Another thing to keep in mind is the difference between project execution and decision making. As engineers, at the beginning of a project we are prone to jumping in and starting execution before making the hard decisions. It is easier to do than to think. However, if you think criticially before you execute, you will end up in a better place. Some level of challenge within a team is healthy and desirable. Also realize that within teams certain people may have the specific role of decision maker instead of do-er, and the decision maker is not a lesser role than the do-er.
So, bottom line, there is always more than one way to do it. Figure out what makes the most sense in your circumstance.
A group has put together a list of programming languages based relative popularity, which they are calling the Programming Community Index. It’s interesting, but of course take it with the usual grain of salt. Even take the definition of “popularity” with a grain of salt. But it should get you thinking a bit.
This cartoon is a great example of the non-technical issues in software engineering. Notice that every situation is wrong, even what the customer asked for. These issues are caused by poor communication, incorrect assumptions, cut corners, optimism, bad habits, etc. The good news is that it is possible to overcome each of these causes, but it isn’t easy and certainly doesn’t happen without a lot of effort. It takes balance, iteration, communication, insight, and good judgment. These are things that can’t be enforced.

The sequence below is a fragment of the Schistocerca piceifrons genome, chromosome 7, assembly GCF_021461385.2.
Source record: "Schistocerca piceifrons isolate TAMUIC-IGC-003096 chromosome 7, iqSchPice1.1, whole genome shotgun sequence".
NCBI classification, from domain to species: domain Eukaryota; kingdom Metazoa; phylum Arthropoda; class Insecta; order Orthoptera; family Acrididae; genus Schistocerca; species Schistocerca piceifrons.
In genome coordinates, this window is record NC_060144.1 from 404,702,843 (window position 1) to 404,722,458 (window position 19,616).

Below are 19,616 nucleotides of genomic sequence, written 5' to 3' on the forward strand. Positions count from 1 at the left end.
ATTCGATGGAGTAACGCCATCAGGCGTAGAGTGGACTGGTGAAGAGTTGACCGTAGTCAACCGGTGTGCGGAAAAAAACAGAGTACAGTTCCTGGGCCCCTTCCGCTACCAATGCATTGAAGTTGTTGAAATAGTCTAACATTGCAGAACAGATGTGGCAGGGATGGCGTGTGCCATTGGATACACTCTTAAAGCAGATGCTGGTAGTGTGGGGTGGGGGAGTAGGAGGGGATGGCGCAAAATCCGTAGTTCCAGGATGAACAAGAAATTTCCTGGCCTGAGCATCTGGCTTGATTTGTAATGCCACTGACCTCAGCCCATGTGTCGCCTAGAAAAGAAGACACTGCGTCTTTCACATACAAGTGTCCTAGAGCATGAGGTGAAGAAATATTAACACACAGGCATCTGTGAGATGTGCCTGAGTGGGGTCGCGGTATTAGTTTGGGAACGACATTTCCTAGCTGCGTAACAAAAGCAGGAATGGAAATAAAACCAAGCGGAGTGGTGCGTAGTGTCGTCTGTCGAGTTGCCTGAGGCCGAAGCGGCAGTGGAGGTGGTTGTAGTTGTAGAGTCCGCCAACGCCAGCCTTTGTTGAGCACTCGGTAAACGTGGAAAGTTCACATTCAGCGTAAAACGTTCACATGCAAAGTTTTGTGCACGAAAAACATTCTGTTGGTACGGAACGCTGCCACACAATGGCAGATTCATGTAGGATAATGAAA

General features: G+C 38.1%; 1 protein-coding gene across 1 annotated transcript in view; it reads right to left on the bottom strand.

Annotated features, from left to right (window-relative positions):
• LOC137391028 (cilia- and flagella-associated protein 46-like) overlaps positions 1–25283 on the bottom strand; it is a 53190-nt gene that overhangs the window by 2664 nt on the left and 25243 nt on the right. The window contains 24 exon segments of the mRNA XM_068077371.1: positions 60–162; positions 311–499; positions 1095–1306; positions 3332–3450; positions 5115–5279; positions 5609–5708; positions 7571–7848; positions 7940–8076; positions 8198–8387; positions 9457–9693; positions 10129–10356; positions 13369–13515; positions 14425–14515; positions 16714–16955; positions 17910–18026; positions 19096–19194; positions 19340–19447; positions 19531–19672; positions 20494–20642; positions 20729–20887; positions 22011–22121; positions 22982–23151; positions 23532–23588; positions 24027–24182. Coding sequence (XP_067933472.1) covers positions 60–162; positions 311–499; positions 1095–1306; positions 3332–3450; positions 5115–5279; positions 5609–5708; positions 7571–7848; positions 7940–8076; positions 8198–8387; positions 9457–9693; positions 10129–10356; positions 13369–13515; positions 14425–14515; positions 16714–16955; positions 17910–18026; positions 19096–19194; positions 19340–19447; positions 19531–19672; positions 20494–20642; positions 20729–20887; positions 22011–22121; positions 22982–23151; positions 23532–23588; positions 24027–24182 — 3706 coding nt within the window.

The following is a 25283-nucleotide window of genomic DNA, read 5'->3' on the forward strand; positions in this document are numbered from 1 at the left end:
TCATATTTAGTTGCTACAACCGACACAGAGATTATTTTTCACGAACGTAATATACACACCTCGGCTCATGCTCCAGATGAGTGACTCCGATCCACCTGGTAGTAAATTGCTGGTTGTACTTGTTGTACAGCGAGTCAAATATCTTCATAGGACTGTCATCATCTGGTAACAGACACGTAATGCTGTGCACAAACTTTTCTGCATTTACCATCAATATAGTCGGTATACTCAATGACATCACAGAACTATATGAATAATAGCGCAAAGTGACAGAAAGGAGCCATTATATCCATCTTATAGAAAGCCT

You may be familiar with the Pareto principle, otherwise known as the 80/20 rule. When applied to project schedules, the first 80% of the project takes 80% of the budgeted time. Slightly less well known but still true, is the corollary: the remaining 20% of the project takes the other 80% of the budgeted time.
Have you seen this often when writing software, writing a book, painting a room, organizing your finances, or basically any other non-trivial project? Why does this happen? I think it is well-meaning hard-working people who are optimistic. People fail to be pessimistic enough about complexity and roadblocks. As a result, a large increase in effort is needed near the end of the project to keep it on schedule. Our optimism gets us in trouble.
So what do we do? Be pessimistic in your time estimate. Then double it. Seriously.